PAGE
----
When firing the compact version of the Rock Island, I acclimated quickly. Standard 230-grain loads are controllable in this steel-frame pistol, and the recoil is not objectionable. In fact, recoil is surprisingly light. The slide has less mass than a Government Model .45 and does not have quite the jar at the end of its travel. At least that is one opinion.
Federal American Eagle 230-grain loads gave good results in factory ammunition. The pistol has been around for some weeks now and has fired about 500 rounds without any signs of trouble or excess wear. The only modification has been to change the original smooth grip panels for Hogue finger groove grips. The fit and feel are better, and the pebble-grain finish gives the shooter excellent adhesion.
For a carry load, I prefer a general-purpose load. As an example, you might carry a frangible load for use inside the home or a high-penetration load for defense against animals. A general-purpose load, featuring a good balance of expansion and penetration, is adequate for most scenarios. A loading that leans toward the home-defense scenario is the Federal Guard Dog. That load is aptly named. I have tested the Guard Dog for expansion, and it has never failed to plump it. Yet this 165-grain load is not a hollow point; it is a special loading, featuring a hollow segment inside the bullet that expands after the nose meets resistance.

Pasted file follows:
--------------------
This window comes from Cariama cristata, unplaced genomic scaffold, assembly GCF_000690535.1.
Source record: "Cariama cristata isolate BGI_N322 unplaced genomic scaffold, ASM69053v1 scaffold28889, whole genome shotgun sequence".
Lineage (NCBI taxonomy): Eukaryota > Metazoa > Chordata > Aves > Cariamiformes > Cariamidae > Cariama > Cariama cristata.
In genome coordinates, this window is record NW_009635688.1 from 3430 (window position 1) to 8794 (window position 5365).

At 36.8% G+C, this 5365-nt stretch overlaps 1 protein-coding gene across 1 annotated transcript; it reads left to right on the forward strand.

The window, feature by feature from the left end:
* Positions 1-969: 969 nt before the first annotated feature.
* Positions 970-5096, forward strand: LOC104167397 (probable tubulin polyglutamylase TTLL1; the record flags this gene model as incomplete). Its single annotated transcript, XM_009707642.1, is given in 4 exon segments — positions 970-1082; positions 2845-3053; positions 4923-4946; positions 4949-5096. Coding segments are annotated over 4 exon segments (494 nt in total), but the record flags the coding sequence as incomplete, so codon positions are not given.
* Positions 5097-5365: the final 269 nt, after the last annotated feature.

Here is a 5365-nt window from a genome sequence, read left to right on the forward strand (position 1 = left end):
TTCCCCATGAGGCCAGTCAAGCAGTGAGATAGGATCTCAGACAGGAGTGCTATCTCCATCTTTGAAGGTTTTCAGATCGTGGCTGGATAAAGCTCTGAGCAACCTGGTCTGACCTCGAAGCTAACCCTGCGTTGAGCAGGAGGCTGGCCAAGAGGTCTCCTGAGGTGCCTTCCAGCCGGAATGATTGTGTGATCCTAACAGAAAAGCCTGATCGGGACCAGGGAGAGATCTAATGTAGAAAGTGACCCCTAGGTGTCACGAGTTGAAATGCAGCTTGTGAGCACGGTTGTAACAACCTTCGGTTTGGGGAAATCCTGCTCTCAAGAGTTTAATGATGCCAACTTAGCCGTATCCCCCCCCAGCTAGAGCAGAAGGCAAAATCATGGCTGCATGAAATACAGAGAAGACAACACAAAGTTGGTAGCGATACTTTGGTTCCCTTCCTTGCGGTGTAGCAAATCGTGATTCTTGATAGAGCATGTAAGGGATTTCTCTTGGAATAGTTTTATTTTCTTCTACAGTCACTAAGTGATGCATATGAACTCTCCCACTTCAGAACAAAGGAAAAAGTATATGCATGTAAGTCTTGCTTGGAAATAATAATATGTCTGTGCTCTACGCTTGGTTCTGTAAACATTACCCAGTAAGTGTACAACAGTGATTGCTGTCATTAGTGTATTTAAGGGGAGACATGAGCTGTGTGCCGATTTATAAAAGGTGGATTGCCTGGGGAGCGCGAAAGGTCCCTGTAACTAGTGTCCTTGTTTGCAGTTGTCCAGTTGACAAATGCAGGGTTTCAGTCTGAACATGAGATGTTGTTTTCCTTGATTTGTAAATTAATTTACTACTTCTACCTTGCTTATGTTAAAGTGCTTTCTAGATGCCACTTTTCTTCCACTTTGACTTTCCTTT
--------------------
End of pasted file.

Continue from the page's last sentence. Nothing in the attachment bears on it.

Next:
The Guard Dog originally was designed for use where hollow points are illegal or politically unacceptable. Due to the nose profile, the Guard Dog is as feed reliable as ball ammunition. Feed ramps in aluminum-frame 1911 handguns often take a beating, so this load would be at the top of the list for such use. In the steel-frame Rock, it is still a good choice.